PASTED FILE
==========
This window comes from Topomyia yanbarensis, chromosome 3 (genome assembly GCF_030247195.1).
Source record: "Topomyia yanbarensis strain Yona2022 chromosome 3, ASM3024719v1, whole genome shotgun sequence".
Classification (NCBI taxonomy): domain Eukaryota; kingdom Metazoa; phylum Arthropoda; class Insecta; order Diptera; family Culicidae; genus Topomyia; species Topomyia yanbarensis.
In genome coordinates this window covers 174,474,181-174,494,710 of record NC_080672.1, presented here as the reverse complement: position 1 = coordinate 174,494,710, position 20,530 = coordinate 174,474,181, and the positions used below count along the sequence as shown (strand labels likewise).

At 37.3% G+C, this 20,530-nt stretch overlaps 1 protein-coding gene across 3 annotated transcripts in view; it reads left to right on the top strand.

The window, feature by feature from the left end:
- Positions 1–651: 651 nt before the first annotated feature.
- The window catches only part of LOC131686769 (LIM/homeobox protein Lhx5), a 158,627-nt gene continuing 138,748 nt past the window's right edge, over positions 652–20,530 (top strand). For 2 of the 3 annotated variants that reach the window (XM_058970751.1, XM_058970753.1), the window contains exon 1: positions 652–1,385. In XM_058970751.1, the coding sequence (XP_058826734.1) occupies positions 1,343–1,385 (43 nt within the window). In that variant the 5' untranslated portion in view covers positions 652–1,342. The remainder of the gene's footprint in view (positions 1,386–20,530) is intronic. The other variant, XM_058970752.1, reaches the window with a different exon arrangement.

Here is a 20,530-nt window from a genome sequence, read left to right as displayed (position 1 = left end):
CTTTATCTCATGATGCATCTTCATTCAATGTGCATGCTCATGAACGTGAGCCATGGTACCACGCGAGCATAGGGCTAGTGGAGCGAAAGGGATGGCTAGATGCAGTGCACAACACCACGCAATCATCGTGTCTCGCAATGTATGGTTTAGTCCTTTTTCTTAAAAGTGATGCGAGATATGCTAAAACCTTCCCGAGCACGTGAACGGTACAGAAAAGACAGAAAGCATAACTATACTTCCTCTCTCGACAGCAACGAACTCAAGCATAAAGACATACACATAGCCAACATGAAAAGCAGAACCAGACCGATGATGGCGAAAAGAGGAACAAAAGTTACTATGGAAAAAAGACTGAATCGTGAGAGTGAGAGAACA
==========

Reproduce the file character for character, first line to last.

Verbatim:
This window comes from Topomyia yanbarensis, chromosome 3 (genome assembly GCF_030247195.1).
Source record: "Topomyia yanbarensis strain Yona2022 chromosome 3, ASM3024719v1, whole genome shotgun sequence".
Classification (NCBI taxonomy): domain Eukaryota; kingdom Metazoa; phylum Arthropoda; class Insecta; order Diptera; family Culicidae; genus Topomyia; species Topomyia yanbarensis.
In genome coordinates this window covers 174,474,181-174,494,710 of record NC_080672.1, presented here as the reverse complement: position 1 = coordinate 174,494,710, position 20,530 = coordinate 174,474,181, and the positions used below count along the sequence as shown (strand labels likewise).

At 37.3% G+C, this 20,530-nt stretch overlaps 1 protein-coding gene across 3 annotated transcripts in view; it reads left to right on the top strand.

The window, feature by feature from the left end:
- Positions 1–651: 651 nt before the first annotated feature.
- The window catches only part of LOC131686769 (LIM/homeobox protein Lhx5), a 158,627-nt gene continuing 138,748 nt past the window's right edge, over positions 652–20,530 (top strand). For 2 of the 3 annotated variants that reach the window (XM_058970751.1, XM_058970753.1), the window contains exon 1: positions 652–1,385. In XM_058970751.1, the coding sequence (XP_058826734.1) occupies positions 1,343–1,385 (43 nt within the window). In that variant the 5' untranslated portion in view covers positions 652–1,342. The remainder of the gene's footprint in view (positions 1,386–20,530) is intronic. The other variant, XM_058970752.1, reaches the window with a different exon arrangement.

Here is a 20,530-nt window from a genome sequence, read left to right as displayed (position 1 = left end):
CTTTATCTCATGATGCATCTTCATTCAATGTGCATGCTCATGAACGTGAGCCATGGTACCACGCGAGCATAGGGCTAGTGGAGCGAAAGGGATGGCTAGATGCAGTGCACAACACCACGCAATCATCGTGTCTCGCAATGTATGGTTTAGTCCTTTTTCTTAAAAGTGATGCGAGATATGCTAAAACCTTCCCGAGCACGTGAACGGTACAGAAAAGACAGAAAGCATAACTATACTTCCTCTCTCGACAGCAACGAACTCAAGCATAAAGACATACACATAGCCAACATGAAAAGCAGAACCAGACCGATGATGGCGAAAAGAGGAACAAAAGTTACTATGGAAAAAAGACTGAATCGTGAGAGTGAGAGAACA